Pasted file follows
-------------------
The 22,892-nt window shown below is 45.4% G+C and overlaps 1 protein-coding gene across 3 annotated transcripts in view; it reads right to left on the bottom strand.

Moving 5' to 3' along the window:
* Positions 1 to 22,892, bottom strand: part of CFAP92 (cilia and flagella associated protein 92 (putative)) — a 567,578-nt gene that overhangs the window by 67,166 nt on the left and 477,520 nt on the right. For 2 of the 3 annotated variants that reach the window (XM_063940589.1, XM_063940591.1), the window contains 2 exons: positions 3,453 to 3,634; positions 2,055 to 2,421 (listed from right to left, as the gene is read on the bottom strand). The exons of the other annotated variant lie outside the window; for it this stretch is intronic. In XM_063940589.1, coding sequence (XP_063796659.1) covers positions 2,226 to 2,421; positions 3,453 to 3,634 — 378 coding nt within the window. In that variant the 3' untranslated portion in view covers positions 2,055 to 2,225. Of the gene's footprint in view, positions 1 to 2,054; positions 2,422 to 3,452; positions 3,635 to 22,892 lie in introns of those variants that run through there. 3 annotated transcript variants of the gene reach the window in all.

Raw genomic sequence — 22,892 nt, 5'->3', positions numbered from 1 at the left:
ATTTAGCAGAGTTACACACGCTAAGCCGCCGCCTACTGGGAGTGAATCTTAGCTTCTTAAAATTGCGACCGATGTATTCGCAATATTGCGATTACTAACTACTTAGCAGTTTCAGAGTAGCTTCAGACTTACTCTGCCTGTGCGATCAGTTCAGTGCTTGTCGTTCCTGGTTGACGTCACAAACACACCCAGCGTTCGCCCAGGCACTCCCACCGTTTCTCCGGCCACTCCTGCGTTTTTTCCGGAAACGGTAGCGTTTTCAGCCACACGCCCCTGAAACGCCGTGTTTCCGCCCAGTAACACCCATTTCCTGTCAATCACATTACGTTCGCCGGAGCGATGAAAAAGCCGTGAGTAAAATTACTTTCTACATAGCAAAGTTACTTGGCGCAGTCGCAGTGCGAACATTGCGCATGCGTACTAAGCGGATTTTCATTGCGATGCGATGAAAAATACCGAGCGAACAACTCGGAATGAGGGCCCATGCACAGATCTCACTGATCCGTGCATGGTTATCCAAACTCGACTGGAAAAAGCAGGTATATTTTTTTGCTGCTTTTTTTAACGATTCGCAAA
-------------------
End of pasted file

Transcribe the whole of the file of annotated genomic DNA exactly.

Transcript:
The 22,892-nt window shown below is 45.4% G+C and overlaps 1 protein-coding gene across 3 annotated transcripts in view; it reads right to left on the bottom strand.

Moving 5' to 3' along the window:
* Positions 1 to 22,892, bottom strand: part of CFAP92 (cilia and flagella associated protein 92 (putative)) — a 567,578-nt gene that overhangs the window by 67,166 nt on the left and 477,520 nt on the right. For 2 of the 3 annotated variants that reach the window (XM_063940589.1, XM_063940591.1), the window contains 2 exons: positions 3,453 to 3,634; positions 2,055 to 2,421 (listed from right to left, as the gene is read on the bottom strand). The exons of the other annotated variant lie outside the window; for it this stretch is intronic. In XM_063940589.1, coding sequence (XP_063796659.1) covers positions 2,226 to 2,421; positions 3,453 to 3,634 — 378 coding nt within the window. In that variant the 3' untranslated portion in view covers positions 2,055 to 2,225. Of the gene's footprint in view, positions 1 to 2,054; positions 2,422 to 3,452; positions 3,635 to 22,892 lie in introns of those variants that run through there. 3 annotated transcript variants of the gene reach the window in all.

Raw genomic sequence — 22,892 nt, 5'->3', positions numbered from 1 at the left:
ATTTAGCAGAGTTACACACGCTAAGCCGCCGCCTACTGGGAGTGAATCTTAGCTTCTTAAAATTGCGACCGATGTATTCGCAATATTGCGATTACTAACTACTTAGCAGTTTCAGAGTAGCTTCAGACTTACTCTGCCTGTGCGATCAGTTCAGTGCTTGTCGTTCCTGGTTGACGTCACAAACACACCCAGCGTTCGCCCAGGCACTCCCACCGTTTCTCCGGCCACTCCTGCGTTTTTTCCGGAAACGGTAGCGTTTTCAGCCACACGCCCCTGAAACGCCGTGTTTCCGCCCAGTAACACCCATTTCCTGTCAATCACATTACGTTCGCCGGAGCGATGAAAAAGCCGTGAGTAAAATTACTTTCTACATAGCAAAGTTACTTGGCGCAGTCGCAGTGCGAACATTGCGCATGCGTACTAAGCGGATTTTCATTGCGATGCGATGAAAAATACCGAGCGAACAACTCGGAATGAGGGCCCATGCACAGATCTCACTGATCCGTGCATGGTTATCCAAACTCGACTGGAAAAAGCAGGTATATTTTTTTGCTGCTTTTTTTAACGATTCGCAAA